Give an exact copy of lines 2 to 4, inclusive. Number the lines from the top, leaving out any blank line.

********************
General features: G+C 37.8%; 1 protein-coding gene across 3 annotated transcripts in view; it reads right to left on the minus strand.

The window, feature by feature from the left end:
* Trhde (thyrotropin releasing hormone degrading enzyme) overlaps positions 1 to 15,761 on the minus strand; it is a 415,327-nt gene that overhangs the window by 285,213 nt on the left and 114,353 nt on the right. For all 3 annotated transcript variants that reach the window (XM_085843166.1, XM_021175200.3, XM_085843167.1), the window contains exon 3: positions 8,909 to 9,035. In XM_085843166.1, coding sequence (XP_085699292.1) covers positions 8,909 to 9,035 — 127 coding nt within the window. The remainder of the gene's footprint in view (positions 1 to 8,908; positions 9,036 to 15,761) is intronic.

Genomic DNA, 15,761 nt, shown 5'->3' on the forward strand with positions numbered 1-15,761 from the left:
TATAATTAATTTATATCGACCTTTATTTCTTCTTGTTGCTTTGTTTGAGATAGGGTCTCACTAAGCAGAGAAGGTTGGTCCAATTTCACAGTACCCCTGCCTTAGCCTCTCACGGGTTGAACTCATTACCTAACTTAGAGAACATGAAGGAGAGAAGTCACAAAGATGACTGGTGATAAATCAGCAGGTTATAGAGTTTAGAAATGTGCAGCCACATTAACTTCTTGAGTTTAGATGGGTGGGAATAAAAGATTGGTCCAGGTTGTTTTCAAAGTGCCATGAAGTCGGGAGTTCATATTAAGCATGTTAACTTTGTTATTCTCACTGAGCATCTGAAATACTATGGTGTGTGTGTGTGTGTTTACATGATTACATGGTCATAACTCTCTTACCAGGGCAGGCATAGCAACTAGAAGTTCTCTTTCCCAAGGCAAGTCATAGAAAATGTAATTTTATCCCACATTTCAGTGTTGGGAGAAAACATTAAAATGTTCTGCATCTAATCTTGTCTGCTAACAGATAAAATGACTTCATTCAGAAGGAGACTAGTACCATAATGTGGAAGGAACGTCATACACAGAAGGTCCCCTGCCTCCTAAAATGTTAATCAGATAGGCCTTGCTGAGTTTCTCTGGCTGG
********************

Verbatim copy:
The window, feature by feature from the left end:
* Trhde (thyrotropin releasing hormone degrading enzyme) overlaps positions 1 to 15,761 on the minus strand; it is a 415,327-nt gene that overhangs the window by 285,213 nt on the left and 114,353 nt on the right. For all 3 annotated transcript variants that reach the window (XM_085843166.1, XM_021175200.3, XM_085843167.1), the window contains exon 3: positions 8,909 to 9,035. In XM_085843166.1, coding sequence (XP_085699292.1) covers positions 8,909 to 9,035 — 127 coding nt within the window. The remainder of the gene's footprint in view (positions 1 to 8,908; positions 9,036 to 15,761) is intronic.

Genomic DNA, 15,761 nt, shown 5'->3' on the forward strand with positions numbered 1-15,761 from the left: